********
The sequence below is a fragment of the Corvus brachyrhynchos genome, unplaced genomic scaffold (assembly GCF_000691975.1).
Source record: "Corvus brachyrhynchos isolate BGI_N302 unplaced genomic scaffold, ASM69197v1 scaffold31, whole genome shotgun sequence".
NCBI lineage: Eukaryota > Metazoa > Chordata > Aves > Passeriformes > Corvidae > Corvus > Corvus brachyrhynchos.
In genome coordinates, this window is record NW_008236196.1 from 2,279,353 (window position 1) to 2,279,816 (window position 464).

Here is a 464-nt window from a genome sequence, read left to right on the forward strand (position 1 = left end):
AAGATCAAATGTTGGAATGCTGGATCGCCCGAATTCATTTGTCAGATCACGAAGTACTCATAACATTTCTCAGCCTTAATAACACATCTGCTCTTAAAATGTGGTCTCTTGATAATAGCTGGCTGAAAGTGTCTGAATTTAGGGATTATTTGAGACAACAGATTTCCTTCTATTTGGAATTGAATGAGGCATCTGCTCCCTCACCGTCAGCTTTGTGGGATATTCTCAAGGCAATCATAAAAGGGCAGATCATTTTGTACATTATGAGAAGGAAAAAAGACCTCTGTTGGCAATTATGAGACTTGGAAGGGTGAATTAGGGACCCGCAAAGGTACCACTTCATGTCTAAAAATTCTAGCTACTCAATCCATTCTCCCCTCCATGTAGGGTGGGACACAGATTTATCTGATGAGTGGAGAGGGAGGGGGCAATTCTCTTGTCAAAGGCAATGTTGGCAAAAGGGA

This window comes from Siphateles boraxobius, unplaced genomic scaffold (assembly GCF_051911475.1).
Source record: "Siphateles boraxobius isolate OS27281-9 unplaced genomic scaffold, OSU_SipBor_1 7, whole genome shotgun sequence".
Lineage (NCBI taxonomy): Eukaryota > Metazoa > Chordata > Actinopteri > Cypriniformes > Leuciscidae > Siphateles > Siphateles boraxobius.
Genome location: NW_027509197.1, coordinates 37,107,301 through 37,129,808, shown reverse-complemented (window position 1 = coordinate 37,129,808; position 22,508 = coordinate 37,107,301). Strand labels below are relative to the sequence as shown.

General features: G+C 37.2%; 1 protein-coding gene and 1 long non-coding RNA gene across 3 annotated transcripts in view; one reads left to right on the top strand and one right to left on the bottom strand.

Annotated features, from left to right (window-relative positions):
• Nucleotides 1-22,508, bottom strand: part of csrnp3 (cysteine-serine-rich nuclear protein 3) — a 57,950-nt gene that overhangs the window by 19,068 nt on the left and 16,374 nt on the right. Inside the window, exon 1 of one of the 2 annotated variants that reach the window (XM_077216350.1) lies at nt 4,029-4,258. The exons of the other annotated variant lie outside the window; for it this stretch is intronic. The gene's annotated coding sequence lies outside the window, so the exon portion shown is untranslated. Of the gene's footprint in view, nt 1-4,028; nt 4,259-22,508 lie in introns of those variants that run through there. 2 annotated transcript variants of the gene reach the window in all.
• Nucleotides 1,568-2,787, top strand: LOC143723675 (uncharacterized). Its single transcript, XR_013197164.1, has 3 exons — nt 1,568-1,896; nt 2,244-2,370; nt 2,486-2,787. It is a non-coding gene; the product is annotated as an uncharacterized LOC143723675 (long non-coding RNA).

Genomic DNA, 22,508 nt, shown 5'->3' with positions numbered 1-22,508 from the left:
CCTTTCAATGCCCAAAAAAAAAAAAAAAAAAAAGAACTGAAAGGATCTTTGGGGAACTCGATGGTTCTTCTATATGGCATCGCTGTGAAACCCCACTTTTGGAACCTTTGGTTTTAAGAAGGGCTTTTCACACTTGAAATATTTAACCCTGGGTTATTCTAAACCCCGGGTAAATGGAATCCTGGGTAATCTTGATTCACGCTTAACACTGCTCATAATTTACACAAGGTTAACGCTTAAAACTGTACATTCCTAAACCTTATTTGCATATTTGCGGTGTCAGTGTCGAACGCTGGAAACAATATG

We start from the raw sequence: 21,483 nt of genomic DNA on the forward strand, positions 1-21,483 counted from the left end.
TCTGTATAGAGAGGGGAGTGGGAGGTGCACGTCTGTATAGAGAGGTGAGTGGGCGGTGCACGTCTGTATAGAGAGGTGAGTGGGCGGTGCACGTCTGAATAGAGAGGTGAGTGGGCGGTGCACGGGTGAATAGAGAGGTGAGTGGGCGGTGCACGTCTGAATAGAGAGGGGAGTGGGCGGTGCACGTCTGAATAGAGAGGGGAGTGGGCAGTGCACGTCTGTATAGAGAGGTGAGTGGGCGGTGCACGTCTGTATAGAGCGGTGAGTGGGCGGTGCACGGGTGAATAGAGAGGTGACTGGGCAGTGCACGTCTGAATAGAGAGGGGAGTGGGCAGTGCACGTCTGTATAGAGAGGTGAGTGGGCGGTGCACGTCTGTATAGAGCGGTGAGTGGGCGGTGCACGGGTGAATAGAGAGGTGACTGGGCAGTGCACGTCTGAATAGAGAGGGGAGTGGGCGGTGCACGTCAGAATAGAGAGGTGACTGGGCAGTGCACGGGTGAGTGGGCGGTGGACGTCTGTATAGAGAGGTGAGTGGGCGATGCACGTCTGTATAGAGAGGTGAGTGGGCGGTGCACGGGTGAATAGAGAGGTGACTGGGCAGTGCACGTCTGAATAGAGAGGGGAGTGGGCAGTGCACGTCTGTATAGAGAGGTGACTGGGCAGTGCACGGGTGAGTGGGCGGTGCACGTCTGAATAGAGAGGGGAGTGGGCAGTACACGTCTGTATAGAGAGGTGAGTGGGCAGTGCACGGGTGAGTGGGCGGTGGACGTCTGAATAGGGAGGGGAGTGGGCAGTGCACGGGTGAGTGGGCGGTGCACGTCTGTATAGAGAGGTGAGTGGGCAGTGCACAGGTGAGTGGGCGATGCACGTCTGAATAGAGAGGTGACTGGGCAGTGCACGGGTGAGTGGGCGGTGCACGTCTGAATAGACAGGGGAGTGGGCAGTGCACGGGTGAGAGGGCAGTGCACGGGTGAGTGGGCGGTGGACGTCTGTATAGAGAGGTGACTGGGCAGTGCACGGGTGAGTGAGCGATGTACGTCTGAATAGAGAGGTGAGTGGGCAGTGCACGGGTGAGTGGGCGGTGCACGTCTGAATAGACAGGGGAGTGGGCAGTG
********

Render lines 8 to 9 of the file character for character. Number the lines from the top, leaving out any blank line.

Source record: "Siphateles boraxobius isolate OS27281-9 unplaced genomic scaffold, OSU_SipBor_1 7, whole genome shotgun sequence".
Lineage (NCBI taxonomy): Eukaryota > Metazoa > Chordata > Actinopteri > Cypriniformes > Leuciscidae > Siphateles > Siphateles boraxobius.